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Math 2005 Course Outline

Course:   Introduction to Numerical Methods and Fortran Programming, Spring 2006

Prerequisite:  Credit or concurrent enrollment in Math 2002 or consent of professor

Catalog description:  The course includes the description of scientific computers and the fundamentals of the FORTRAN 90 programming languages applied to problems in science and engineering. Analysis and coding of problems involving roots of equations, large systems of simultaneous equations, numerical differentiation and integration, function approximation and other selected topics.  In-house computing facilities are used for processing students' programs.

Textbook:  Nyhoff, Larry and Sanford Leestma:  Introduction to Fortran 90 for engineers and Scientists, 1996, Prentice Hall.

Supplies:  Each student will need a calculator, set of 3 x 5 inch index cards, and 9x12 inch envelope (or similar item) for submitting assignments.

Professor: Ms. Cynthia Schultz  email:  cynthia_schultz@ivcc.edu  Phone:  815-224-0431

Office hours (E304):
Monday:  9:00 a.m. - 10:00 a.m.
Tuesday 2:15 p.m.- 3:30 p.m.
Wednesday: 10:00 a.m. - noon and 2:00 p.m. - 3:00 p.m.
Thursday: 2:15 p.m.- 3:30 p.m.
Friday: 9:00 a.m. - 10:00 a.m.

Course requirements:  

90-100% A                  Two in-class Exams:  100 points each
80-89%   B Quizzes:  20 points each
70-79% C Seven Programs:  25-50 points each
60-69% D Capstone Project:  100 points
0-59% F Misc:  To be determined
  Final exam:  100 points

Course Schedule:  (Subject to change)

Date Content
Mon 1/9  
Wed 1/11 Course introduction
Fri 1/13 Fortran Power Station
Date Content
Mon 3/13 5.3/5.4 file processing
Wed 3/15 quiz To Be Determined
Fri 3/17 Lab To Be Determined
Mon 1/16 No classes
Wed 1/18 2.1  Data types
Fri 1/20 2.2 Operations
Mon 3/20 Least squares fit quiz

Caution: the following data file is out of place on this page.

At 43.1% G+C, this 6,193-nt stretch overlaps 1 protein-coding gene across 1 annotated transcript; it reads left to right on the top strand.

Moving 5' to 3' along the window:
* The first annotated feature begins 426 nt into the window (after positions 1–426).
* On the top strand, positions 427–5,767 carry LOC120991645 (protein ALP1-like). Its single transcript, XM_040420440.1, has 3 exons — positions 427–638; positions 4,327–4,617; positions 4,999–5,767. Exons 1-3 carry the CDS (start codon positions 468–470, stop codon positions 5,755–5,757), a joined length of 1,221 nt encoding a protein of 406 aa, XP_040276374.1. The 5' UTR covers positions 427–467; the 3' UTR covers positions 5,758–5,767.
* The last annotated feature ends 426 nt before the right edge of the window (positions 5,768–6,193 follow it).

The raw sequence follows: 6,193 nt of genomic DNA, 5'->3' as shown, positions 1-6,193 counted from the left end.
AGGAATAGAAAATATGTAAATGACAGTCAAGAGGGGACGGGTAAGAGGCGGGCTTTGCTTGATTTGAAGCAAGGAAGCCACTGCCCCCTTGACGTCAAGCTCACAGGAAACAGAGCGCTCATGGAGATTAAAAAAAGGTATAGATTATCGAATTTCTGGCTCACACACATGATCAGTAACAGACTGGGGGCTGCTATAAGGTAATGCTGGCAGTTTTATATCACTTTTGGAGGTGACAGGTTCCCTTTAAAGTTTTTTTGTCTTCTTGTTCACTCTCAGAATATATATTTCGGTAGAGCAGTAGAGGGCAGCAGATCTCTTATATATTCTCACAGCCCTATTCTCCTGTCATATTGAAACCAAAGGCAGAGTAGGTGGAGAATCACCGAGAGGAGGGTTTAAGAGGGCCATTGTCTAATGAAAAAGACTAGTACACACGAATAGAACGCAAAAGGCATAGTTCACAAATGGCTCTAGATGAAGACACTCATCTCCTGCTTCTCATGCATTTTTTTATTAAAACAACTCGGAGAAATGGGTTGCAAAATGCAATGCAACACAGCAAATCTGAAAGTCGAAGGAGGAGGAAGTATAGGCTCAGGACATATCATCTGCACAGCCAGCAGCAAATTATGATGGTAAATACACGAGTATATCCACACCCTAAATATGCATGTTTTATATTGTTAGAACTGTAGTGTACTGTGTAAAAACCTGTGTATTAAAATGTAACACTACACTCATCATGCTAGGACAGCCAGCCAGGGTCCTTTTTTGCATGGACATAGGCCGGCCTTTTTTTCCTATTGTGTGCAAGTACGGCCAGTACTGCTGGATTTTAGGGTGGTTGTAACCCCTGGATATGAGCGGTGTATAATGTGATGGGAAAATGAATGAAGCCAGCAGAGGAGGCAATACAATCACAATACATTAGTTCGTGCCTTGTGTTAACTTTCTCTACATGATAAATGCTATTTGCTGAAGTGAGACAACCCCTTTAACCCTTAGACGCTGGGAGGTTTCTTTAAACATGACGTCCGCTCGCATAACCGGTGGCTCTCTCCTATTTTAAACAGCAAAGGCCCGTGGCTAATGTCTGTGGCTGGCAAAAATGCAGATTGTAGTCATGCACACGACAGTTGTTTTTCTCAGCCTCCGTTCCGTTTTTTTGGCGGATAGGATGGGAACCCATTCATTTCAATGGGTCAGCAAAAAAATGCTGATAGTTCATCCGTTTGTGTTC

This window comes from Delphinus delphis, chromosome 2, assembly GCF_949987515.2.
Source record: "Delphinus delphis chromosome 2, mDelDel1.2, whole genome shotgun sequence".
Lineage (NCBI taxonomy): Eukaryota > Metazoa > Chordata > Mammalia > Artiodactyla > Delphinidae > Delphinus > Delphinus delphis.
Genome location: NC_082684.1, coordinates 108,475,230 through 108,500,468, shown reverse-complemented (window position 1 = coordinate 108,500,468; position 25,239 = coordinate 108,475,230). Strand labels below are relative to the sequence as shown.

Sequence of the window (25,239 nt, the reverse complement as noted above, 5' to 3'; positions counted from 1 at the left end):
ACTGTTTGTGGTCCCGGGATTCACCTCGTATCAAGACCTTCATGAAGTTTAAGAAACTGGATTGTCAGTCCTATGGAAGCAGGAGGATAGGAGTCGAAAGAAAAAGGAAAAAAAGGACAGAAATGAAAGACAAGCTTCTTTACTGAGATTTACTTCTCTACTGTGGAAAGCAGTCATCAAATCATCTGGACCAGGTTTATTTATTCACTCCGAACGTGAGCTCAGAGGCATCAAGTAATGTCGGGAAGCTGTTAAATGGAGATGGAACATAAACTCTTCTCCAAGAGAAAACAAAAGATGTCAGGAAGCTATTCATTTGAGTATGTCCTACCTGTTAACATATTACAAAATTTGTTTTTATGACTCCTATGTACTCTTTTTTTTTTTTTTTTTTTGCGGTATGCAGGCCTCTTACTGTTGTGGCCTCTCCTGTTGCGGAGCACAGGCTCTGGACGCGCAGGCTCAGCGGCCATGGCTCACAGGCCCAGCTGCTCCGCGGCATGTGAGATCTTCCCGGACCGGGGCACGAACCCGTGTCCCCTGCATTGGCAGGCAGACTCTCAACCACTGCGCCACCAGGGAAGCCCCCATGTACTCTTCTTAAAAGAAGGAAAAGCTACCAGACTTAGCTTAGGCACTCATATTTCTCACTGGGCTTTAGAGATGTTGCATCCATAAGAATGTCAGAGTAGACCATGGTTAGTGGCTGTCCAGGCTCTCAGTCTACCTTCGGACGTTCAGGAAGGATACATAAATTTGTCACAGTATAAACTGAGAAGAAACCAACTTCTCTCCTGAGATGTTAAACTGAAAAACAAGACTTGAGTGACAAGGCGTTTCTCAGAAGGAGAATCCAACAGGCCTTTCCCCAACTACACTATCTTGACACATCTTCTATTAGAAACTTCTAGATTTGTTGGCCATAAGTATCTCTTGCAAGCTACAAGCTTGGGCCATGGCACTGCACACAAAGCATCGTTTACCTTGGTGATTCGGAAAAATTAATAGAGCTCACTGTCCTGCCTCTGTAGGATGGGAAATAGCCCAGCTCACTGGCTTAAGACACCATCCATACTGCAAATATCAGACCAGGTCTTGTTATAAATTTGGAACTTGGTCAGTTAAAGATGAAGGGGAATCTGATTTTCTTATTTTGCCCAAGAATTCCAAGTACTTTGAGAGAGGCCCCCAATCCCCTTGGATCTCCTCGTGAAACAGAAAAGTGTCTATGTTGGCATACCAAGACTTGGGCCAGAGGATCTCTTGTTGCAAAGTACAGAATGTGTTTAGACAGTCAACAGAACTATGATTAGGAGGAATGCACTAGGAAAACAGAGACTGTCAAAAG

Wed 3/22 exam Lab
Fri 3/24 No classes Least Squares Fit
Mon 1/23 2.3 Assignment statements
Wed 1/25 2.4 Input/output
Fri 1/27 quiz
Mon 3/27 6.1 functions exam
Wed 3/29 Splines 6.1 functions
Fri 3/30 TBA Newton's Method for Non-Linear systems
Mon 1/30 Lab
Wed 2/1 Bisection Method
Fri 2/2 Newton's method
Mon 4/3 Lab
Wed 4/5 Numerical integration
Fri 4/7 Excel
Mon 2/6 3.1 Logical expressions
Wed 2/8 3.2 If constructs
Fri 2/10 3.4 If-else-if
Mon 4/10 Numerical differentiation
Wed 4/12 7.1 subroutines
Fri 4/14 No class
Mon 2/13 Lab
Wed 2/15 exam
Fri 2/17 4.1 counted do loops
Mon 4/17 8.1 arrays
Wed 4/19 8.6 2-dimensional arrays
Fri 4/21 quiz
Mon 2/20 No classes
Wed 2/22 4.3 Logical do loops
Fri 2/24 quiz
Mon 4/24 Differential Equations
Wed 4/26 Differential Equations
Fri 4/28 Lab
Mon 3/27 Taylor series
Wed 3/1 Lab
Fri 3/3 5.1 Formatted output
Mon 5/1 Prep for presentations
Wed 5/3 Hall, Hoffman
Fri 5/5 Alleman, Gidcumb, Kocek
Mon 3/6 No classes
Wed 3/8 No classes
Fri 3/10 No classes
See college schedule Final Exam

EXPECTED LEARNING OUTCOMES: Upon completion of the course, the student will be able to:

  1. define data types, constants, and variables.

  2. write code for arithmetic statements.

  3. discuss programming composition and formatting.

  4. write logical expressions.

  5. write IF constructs.

  6. write IF-ELSE IF constructs.

  7. write counter controlled do loops.

  8. write general do loops.

  9. program formatted output.

  10. write formatted do loops.

  11. program WRITE and READ statements.

  12. manage files within programs.

  13. write functions within their programs.

  14. write subprograms.